Saturday, November 24, 2007

Interesting Survey from Chinese Solar Companies - Price Concerns Already an Issue

Thanks to reader AJ for highlighting an interesting survey from the Chinese solar makers [88% of Greater China Solar Panel Suppliers Set to Lower or Stabilize Prices]
  • Despite higher polysilicon prices, most Greater China solar panel manufacturers say they plan to lower or keep prices steady to win market share.
  • The Report shows 88 percent of suppliers plan to decrease or keep prices stable, while only 12 percent plan to increase prices.
  • "With the polysilicon shortage expected to continue until 2009, most manufacturers are implementing measures to streamline production," said Report publisher, Spenser Au. "These include expanding to gain economies of scale, backward integration and R&D to produce thinner solar cells that require less polysilicon."
  • Au said: "Manufacturers are generally optimistic, with 97 percent expecting exports to increase over the next 12 months. However, with excess capacity in the high double-digits, a larger number of suppliers are reducing prices to gain orders."
  • What are the major concerns over next 12 months? Investors would think polysilicon pricing but in fact that is #2 (25%), #1 is price competition (60%)
I outlined my longer term theory earlier this week [Motley Fool on China Sunergy]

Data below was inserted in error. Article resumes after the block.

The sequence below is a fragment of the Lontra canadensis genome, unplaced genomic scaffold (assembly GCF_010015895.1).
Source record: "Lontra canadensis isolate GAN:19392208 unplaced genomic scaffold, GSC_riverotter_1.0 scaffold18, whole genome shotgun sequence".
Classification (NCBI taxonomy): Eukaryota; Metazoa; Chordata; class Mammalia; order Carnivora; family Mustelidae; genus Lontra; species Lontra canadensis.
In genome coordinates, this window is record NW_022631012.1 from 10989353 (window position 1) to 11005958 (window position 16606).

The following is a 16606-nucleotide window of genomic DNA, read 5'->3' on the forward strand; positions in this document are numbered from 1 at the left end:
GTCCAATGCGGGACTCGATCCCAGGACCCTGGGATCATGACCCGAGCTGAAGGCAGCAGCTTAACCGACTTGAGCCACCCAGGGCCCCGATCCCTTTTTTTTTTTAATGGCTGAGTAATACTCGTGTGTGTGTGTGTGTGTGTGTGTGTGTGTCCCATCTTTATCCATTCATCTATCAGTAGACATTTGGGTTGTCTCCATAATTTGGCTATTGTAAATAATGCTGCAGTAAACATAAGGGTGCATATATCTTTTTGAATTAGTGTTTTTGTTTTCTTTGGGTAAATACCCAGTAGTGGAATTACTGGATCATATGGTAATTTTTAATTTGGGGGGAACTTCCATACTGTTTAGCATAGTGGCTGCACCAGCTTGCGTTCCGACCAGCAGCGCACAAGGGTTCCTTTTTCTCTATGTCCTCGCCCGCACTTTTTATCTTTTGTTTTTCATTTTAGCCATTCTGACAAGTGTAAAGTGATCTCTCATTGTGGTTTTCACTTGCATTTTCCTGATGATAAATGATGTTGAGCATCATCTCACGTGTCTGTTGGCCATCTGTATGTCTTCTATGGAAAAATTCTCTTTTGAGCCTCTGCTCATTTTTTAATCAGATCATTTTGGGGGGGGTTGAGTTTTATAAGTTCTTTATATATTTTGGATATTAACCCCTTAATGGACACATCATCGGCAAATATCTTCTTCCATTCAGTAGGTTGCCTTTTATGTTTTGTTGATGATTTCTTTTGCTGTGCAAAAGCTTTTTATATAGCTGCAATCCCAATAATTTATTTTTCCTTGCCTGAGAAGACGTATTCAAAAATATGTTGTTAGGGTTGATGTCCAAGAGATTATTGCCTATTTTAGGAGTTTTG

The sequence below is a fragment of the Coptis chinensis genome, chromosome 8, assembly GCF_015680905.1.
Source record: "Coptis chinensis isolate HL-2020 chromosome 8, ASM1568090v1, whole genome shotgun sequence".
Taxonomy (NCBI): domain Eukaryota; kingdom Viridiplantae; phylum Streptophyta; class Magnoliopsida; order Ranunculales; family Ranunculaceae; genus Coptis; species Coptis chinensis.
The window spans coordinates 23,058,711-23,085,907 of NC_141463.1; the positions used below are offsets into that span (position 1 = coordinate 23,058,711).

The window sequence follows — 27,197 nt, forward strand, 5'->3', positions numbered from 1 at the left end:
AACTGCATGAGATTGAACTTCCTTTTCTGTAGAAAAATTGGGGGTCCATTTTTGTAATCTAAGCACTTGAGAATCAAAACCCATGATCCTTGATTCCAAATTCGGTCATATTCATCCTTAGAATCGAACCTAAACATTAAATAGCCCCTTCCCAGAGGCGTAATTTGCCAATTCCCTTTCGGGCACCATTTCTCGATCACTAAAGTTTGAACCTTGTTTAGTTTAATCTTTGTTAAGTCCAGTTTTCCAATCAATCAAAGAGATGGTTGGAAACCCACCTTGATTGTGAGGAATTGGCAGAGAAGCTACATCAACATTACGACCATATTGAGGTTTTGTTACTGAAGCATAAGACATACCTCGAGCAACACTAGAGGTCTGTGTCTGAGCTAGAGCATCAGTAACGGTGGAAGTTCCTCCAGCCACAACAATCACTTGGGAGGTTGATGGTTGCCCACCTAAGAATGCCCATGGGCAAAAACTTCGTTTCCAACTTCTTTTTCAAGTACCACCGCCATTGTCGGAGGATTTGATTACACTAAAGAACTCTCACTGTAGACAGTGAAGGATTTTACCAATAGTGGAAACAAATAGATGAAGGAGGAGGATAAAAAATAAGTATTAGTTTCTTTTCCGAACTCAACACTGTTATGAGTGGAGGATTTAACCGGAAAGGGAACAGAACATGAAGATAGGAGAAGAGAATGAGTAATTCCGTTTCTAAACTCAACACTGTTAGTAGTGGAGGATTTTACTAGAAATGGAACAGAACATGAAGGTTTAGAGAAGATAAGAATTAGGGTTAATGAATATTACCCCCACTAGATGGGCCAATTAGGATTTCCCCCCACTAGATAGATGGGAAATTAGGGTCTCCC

While this will take a long time (years) to play out, my vision is eventually the leaders with scale will get their cost structure down to a point where they can lower average selling prices (ASPs) to a point where it will cripple the small fry in the pond. Some of these smaller companies are having major trouble building their product above cost (gross margins very low), and while the drop in polysilicon prices (65-75% of costs for many Chinese solar companies) will help these smaller companies, it will also be helping the larger companies. So right when these small fry get to the point where their margins reach levels the leaders are enjoying now (1-2 years from now), the leaders will already be onto the next step - expanding volume by dropping prices. And this will mean another crippling era for the smaller players. Even if the overall pie of solar is growing. Again, just a theory but this is how all commodity businesses work, and solar should be no different in the 'long run'.